The Luck of the Irish
The National UK Lottery has created 4,000 millionaires since the first draw in November 1994; 88 of whom live in Northern Ireland. One such winner was Peter Lavery, a Belfast bus driver that went from earning £200 a week to winning about 10 times the pre-tax profits of his employers.
Peter says he’s been lucky all his life. Living in the heart of Belfast, he has escaped bombs and seen other bus drivers hijacked, but has never been victim to tragedy himself. On that fateful night, 33.5 million people played the lotto that Peter won. “It was the luck of the draw!” Peter exclaims.
Despite being £10m richer, Peter went to work the following Monday saying that he enjoyed his work. Being able to drive into the yard, pull up the hand brake and think that’s the end of the day was the comfortable and simple life he enjoyed. Shortly after his win, Peter decided to retire at the ripe age of 34. Peter splashed out on a mock Tudor-style mansion and a selection of cars.
In fact, in the first couple of years, Peter admits spending half a million pounds on cars alone. Yet, the beginning of his new life it wasn’t looking too good. Having retired young, he found himself without purpose and that was the start of a downward spiral. A close friend cautioned him to start doing something with his life again in order to avoid calamity and depression, advice which he heeded. Peter says he now works harder today than he did before 1996.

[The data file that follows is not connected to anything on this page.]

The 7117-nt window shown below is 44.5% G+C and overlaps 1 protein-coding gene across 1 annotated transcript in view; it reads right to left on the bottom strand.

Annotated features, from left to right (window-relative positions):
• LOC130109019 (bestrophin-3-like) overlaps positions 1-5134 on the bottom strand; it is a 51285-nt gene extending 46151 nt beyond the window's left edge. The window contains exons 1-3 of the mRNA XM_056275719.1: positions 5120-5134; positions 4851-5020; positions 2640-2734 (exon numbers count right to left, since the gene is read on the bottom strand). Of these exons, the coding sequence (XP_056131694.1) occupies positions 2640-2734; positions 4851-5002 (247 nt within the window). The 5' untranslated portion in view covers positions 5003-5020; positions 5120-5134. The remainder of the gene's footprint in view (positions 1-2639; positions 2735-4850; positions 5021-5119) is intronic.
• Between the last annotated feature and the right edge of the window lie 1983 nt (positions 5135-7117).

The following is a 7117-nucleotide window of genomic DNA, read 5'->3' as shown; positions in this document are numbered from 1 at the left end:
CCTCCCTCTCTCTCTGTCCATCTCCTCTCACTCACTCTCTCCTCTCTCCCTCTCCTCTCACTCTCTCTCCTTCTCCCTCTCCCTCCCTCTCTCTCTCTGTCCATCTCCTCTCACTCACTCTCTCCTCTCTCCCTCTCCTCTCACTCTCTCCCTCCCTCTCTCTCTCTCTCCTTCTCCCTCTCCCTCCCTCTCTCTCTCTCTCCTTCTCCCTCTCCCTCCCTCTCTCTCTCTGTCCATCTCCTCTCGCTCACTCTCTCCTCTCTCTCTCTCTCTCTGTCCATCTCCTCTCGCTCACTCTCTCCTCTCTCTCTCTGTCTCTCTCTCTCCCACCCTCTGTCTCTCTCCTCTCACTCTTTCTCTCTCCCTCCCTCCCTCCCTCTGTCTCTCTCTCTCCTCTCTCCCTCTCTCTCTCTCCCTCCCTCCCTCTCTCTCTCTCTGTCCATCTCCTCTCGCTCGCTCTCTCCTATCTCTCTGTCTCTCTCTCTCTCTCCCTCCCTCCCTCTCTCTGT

Peter made two important decisions in the first year after winning. The first was that he wouldn’t allow the money to change him. The second decision was that he was going to make the money work for life. Both in terms of capital and in personal growth through opportunity. He believes that money can’t bring you happiness, rather you need to be happy within yourself first; that money can open doors, solve problems and give you reassurance, but you cannot buy happiness.
One of the opportunities money brought Peter’s way was the chance to discover a hidden business acumen. Peter says that he won £10 million on the lottery but his investment success was ‘like winning again’. Today through property development and the opening of his own whiskey distillery Peter has reportedly tripled his wealth.
He also set up a charity in the name of his late mother, Rita. It was his mother who taught him the importance of charity. After working hard all her life to provide for her children, she always found a way to give to those less fortunate. Peter was already involved as a volunteer in community projects before winning the lotto and his big win gave him the means to make a bigger difference.
In addition, Peter’s win enabled him to travel the world. He has visited Australia, New Zealand and America, more than 100 times, and has been on over 60 cruises in the last 20 years. His advice to future winners? “Keep cool and get good financial advice. You need to know who you can trust.” Once you have that figured out, Peter says: “The world is your oyster.”
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